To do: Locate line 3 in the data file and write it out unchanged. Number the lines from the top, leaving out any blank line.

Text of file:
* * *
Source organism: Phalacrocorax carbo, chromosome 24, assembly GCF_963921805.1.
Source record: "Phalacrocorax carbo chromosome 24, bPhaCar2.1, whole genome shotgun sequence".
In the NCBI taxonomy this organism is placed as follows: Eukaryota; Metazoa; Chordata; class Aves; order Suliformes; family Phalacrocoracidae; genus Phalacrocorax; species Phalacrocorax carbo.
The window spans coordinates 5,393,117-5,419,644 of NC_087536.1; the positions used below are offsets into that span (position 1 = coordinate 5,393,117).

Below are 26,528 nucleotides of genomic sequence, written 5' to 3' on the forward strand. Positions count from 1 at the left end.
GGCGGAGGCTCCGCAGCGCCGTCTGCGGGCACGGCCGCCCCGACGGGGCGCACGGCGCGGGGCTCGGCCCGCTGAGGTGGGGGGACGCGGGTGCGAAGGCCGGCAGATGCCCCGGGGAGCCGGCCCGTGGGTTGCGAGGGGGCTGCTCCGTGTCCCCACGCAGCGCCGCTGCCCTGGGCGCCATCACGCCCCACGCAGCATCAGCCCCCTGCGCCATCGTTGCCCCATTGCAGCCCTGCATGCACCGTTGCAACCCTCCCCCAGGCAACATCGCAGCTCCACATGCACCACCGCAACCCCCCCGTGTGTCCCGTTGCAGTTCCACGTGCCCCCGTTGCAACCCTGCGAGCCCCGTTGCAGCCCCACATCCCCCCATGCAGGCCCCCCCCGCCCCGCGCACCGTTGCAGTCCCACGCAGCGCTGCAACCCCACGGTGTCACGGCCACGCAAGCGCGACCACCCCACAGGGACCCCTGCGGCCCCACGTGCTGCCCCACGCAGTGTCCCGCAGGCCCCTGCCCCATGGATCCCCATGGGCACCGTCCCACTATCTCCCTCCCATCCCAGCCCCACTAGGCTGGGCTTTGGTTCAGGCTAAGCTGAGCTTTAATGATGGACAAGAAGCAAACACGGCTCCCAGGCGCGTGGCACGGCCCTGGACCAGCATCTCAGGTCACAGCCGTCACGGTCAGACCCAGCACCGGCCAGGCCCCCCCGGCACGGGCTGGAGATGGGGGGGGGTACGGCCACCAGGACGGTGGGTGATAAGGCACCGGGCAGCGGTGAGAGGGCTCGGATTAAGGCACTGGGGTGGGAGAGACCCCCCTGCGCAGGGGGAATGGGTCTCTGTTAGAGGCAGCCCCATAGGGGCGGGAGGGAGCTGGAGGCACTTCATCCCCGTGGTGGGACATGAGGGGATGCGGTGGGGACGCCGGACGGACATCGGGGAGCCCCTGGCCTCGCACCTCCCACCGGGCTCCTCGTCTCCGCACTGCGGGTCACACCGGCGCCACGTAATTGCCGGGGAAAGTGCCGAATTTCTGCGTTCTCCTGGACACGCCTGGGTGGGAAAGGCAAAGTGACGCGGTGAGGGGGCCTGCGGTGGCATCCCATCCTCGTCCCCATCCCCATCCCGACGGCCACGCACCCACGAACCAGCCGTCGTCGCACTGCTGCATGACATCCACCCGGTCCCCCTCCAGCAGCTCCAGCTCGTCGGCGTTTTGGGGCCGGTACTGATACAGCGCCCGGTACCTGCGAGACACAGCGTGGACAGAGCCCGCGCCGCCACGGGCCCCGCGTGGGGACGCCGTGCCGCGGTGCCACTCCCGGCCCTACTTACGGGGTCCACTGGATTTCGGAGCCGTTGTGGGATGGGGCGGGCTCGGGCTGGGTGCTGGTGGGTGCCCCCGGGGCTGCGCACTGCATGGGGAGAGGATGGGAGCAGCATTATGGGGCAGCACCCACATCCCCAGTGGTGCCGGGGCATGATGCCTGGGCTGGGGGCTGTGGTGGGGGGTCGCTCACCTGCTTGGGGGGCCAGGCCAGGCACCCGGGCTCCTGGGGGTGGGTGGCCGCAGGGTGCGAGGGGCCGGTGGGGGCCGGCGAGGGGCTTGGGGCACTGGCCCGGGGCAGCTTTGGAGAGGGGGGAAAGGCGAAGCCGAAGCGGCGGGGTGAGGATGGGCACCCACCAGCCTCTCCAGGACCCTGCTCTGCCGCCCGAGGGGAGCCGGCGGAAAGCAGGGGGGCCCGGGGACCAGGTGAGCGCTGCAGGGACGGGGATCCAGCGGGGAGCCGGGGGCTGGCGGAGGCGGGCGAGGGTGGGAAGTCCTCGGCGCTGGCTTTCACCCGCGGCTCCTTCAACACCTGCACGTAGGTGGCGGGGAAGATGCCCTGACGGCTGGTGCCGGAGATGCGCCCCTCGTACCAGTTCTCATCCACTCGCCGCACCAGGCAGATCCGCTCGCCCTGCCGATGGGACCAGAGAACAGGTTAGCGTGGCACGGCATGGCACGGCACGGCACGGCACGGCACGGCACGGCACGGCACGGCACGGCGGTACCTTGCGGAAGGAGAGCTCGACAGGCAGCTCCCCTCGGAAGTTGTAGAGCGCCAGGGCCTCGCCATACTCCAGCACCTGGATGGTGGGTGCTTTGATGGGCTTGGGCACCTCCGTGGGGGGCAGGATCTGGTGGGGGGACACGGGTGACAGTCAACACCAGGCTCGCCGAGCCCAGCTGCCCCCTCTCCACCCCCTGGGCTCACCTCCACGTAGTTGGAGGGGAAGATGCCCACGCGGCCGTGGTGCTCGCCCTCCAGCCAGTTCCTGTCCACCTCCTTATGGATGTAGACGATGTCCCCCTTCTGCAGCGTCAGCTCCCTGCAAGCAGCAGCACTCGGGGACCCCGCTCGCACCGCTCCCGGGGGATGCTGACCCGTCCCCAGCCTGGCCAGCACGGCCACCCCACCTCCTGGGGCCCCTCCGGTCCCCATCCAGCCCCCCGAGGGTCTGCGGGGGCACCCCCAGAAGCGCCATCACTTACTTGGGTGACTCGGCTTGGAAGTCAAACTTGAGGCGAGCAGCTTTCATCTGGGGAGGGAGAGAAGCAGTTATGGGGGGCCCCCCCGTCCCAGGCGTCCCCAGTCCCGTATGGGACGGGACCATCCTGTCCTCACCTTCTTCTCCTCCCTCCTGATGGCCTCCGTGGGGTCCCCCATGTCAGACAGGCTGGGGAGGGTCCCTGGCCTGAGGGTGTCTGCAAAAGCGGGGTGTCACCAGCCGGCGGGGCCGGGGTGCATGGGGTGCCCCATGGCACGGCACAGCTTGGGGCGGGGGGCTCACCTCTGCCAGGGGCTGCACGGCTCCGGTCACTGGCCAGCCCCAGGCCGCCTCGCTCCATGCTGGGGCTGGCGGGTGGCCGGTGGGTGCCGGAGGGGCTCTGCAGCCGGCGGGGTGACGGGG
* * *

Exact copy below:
In the NCBI taxonomy this organism is placed as follows: Eukaryota; Metazoa; Chordata; class Aves; order Suliformes; family Phalacrocoracidae; genus Phalacrocorax; species Phalacrocorax carbo.